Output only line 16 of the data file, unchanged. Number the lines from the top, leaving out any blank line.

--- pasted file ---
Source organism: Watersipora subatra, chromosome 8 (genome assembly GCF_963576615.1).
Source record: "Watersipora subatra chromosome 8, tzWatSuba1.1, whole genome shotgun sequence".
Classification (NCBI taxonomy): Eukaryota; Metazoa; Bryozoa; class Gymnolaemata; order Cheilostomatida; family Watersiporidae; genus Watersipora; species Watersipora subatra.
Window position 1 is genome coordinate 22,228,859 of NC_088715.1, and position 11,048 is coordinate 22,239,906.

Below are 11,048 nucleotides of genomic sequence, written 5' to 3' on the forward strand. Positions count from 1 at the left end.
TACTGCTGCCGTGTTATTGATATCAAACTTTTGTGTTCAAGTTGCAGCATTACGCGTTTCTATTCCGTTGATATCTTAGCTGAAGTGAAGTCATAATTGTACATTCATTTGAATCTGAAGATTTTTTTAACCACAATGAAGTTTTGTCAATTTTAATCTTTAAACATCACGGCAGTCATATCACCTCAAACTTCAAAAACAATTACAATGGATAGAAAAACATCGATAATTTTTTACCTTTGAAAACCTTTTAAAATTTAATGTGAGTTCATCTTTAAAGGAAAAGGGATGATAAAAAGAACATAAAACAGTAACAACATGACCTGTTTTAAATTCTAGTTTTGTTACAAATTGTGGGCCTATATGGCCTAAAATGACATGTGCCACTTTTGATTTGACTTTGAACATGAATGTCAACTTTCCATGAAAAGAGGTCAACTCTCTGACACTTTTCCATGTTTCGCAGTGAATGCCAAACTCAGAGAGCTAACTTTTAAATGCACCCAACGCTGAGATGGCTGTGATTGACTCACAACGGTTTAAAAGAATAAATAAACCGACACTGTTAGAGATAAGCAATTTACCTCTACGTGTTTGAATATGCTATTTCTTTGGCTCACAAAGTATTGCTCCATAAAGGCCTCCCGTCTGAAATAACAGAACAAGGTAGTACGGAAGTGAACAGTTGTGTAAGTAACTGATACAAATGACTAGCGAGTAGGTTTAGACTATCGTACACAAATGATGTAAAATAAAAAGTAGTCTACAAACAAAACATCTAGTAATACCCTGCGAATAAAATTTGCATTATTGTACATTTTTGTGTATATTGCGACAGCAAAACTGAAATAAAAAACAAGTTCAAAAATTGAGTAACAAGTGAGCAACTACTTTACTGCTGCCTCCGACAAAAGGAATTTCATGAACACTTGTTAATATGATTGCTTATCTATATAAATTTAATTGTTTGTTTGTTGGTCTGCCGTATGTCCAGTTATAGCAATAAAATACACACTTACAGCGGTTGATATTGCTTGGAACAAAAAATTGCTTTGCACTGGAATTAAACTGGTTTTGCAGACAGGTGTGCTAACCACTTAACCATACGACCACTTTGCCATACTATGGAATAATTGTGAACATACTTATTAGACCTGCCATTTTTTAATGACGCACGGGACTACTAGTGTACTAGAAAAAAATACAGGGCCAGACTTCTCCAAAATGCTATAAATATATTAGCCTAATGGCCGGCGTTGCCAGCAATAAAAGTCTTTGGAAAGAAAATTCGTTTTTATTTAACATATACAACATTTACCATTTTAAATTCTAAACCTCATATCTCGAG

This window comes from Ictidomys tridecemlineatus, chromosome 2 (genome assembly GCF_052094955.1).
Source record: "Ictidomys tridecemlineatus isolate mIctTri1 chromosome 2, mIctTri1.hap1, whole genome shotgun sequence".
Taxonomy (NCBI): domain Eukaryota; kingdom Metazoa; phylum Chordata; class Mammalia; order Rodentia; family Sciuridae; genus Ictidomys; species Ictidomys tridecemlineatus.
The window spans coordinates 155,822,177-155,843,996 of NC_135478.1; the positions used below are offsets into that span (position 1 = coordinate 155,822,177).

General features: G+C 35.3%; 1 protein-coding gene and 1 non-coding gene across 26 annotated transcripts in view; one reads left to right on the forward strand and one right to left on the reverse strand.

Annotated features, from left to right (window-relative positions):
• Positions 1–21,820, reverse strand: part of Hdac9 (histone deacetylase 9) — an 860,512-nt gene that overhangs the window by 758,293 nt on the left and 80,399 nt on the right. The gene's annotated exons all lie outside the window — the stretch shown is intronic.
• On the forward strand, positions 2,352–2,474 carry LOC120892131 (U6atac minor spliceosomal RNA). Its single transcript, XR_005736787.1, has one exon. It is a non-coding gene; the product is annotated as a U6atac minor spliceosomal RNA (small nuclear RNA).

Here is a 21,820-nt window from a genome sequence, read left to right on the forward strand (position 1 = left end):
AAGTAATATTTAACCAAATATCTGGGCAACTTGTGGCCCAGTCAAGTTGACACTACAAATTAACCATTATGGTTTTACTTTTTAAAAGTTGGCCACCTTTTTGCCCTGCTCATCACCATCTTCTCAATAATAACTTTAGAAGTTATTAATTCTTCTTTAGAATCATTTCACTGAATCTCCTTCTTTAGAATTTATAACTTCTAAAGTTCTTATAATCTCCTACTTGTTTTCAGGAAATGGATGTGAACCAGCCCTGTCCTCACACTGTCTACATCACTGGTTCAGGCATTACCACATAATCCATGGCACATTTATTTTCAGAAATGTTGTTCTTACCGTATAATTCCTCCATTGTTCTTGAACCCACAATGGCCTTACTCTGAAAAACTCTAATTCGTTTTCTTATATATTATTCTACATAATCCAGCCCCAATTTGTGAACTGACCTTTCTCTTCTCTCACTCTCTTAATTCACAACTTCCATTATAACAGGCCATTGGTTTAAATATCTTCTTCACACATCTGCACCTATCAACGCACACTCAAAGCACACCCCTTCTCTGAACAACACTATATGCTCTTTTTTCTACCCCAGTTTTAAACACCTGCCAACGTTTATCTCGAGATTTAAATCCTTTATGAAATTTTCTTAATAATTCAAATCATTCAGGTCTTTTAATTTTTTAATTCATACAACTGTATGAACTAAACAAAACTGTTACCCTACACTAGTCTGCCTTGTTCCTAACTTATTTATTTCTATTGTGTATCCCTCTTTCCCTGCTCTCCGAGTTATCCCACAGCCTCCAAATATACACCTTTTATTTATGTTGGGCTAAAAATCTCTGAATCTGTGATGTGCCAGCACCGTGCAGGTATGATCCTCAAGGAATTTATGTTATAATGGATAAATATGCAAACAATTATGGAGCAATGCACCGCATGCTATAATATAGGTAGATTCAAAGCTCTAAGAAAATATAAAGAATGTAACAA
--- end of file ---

AAGTAATATTTAACCAAATATCTGGGCAACTTGTGGCCCAGTCAAGTTGACACTACAAATTAACCATTATGGTTTTACTTTTTAAAAGTTGGCCACCTTTTTGCCCTGCTCATCACCATCTTCTCAATAATAACTTTAGAAGTTATTAATTCTTCTTTAGAATCATTTCACTGAATCTCCTTCTTTAGAATTTATAACTTCTAAAGTTCTTATAATCTCCTACTTGTTTTCAGGAAATGGATGTGAACCAGCCCTGTCCTCACACTGTCTACATCACTGGTTCAGGCATTACCACATAATCCATGGCACATTTATTTTCAGAAATGTTGTTCTTACCGTATAATTCCTCCATTGTTCTTGAACCCACAATGGCCTTACTCTGAAAAACTCTAATTCGTTTTCTTATATATTATTCTACATAATCCAGCCCCAATTTGTGAACTGACCTTTCTCTTCTCTCACTCTCTTAATTCACAACTTCCATTATAACAGGCCATTGGTTTAAATATCTTCTTCACACATCTGCACCTATCAACGCACACTCAAAGCACACCCCTTCTCTGAACAACACTATATGCTCTTTTTTCTACCCCAGTTTTAAACACCTGCCAACGTTTATCTCGAGATTTAAATCCTTTATGAAATTTTCTTAATAATTCAAATCATTCAGGTCTTTTAATTTTTTAATTCATACAACTGTATGAACTAAACAAAACTGTTACCCTACACTAGTCTGCCTTGTTCCTAACTTATTTATTTCTATTGTGTATCCCTCTTTCCCTGCTCTCCGAGTTATCCCACAGCCTCCAAATATACACCTTTTATTTATGTTGGGCTAAAAATCTCTGAATCTGTGATGTGCCAGCACCGTGCAGGTATGATCCTCAAGGAATTTATGTTATAATGGATAAATATGCAAACAATTATGGAGCAATGCACCGCATGCTATAATATAGGTAGATTCAAAGCTCTAAGAAAATATAAAGAATGTAACAA